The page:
Appreciating Mono requires a bit of willful amnesia. As with 2002’s One More Step and You Die, their third full-length, Walking Cloud and Deep Red Sky, Flag Fluttered and the Sun Shined, with its familiar blend of downcast melodies and walloping feedback-fueled crescendos, sounds about as close to Mogwai’s early work as you’ll hear. It’s not that Mono’s version of the ol’ instrumental binge ‘n’ purge doesn’t resonate, it’s just that it’s impossible to listen to this Japanese quartet without repressing the memory of nearly the entire Constellation and Kranky rosters. At its worst, such mimicry does great damage to the post-rock cause — transforming musical innovation into parody and solipsism.
Give these guys credit, though, for at least biting their influences with some flair and skill. Taken on their own, Mono manages some monumental moments with a relatively small lineup. Guitarists Takaakira “Taka” Goto and Yoda build their fuzz-pedal epics with a brutal logic that at times even equals their peers. This is true especially on “Lost Snow” and the sublime “Halcyon (Beautiful Days).” The latter’s use of a string quartet, a weapon employed throughout the record with varying degrees of success, is a godsend here — transforming a meandering dirge into the kind of sweeping drama fit for a symphony hall or a bombing raid. And “Lost Snow” gets by purely on conviction with Goto and Yoda pounding away with disregard for both your ear drums and your record collection.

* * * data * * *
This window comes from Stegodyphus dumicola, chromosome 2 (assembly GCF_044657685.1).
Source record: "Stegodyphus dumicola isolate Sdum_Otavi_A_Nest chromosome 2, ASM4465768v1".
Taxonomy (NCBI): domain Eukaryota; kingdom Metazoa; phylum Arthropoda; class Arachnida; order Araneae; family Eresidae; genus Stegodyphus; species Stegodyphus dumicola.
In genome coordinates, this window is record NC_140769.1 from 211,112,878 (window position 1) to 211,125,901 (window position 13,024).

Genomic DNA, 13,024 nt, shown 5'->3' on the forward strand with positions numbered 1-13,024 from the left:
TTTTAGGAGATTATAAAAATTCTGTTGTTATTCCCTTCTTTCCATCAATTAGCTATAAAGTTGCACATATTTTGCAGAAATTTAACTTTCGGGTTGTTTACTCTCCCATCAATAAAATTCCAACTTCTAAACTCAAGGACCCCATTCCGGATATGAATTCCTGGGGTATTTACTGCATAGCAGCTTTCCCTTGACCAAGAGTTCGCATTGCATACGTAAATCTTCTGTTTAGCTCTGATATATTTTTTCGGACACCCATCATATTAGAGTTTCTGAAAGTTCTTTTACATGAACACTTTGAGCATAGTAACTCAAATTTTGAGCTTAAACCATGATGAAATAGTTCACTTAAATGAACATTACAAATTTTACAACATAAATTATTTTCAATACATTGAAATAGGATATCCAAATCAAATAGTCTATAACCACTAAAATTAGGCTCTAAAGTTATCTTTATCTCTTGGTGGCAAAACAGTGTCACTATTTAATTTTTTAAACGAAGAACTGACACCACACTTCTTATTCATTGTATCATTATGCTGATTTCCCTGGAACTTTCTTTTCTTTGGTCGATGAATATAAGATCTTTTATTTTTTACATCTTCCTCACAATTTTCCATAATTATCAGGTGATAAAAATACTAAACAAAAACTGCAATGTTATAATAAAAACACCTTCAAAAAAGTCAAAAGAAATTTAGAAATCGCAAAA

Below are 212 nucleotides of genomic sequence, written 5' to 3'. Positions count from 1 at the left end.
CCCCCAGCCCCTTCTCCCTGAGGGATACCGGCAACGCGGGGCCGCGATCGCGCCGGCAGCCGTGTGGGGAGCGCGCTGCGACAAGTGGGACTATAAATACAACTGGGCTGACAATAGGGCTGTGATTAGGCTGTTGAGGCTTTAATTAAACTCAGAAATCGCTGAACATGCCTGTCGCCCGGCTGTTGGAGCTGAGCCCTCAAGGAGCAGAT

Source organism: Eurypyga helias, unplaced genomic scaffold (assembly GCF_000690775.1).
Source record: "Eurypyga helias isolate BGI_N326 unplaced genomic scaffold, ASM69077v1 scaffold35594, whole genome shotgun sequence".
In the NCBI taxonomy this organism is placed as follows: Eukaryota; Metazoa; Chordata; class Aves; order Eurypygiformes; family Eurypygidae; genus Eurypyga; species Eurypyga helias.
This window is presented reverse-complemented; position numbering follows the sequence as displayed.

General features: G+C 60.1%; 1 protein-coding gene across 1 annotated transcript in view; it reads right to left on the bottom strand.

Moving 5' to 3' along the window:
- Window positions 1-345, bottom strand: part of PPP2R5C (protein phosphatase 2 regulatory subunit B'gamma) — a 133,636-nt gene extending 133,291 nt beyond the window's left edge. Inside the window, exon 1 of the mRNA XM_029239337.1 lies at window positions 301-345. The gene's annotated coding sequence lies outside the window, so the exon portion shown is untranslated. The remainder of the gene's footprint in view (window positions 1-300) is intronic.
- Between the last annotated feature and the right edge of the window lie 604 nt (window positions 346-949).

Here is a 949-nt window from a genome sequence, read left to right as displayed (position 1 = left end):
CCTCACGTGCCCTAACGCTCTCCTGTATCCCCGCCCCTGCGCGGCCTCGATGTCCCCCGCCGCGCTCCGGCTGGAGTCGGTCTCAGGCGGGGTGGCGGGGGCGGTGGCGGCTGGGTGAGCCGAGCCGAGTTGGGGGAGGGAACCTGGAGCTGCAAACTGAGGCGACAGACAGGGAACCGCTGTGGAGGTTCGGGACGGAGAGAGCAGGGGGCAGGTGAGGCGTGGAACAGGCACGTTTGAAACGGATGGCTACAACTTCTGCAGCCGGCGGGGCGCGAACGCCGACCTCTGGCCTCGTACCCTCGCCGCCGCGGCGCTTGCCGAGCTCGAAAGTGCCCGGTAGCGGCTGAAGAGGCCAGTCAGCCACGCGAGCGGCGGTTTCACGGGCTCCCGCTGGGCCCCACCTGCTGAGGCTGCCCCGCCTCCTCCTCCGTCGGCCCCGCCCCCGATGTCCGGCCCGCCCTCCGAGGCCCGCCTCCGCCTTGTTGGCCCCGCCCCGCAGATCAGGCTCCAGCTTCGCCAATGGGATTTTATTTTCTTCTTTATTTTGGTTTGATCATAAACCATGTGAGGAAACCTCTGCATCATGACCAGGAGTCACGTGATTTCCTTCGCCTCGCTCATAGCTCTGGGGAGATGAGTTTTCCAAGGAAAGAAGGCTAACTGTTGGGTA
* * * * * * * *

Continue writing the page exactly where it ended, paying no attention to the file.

Elsewhere, though, neither the lilting strains of the string quartet nor the hands of veteran producer Steve Albini seem able to redeem Walking Cloud from rather middling imitation. The inclusion of strings throughout much of the record has done little to sharpen the group’s bite. If anything, they’ve lessened Mono’s impact. With no one but the four of them to carry their daunting musical weight, the drums and guitar actually hit harder on One More Step and You Die, achieving a kind of naked force that allowed for moments of transcendence beyond the music’s obvious influences. But surprisingly, even with Albini and his trademark drum fetish, new tracks like “16.12” and “Ode” feel lukewarm, their power diluted with string-laden sap.
It remains to be seen whether Mono has the chops to rise above the tag of “Japan’s Mogwai.” With three full records and an EP already, though, I wonder if we’ll get anything more from them then blown amps and broken strings.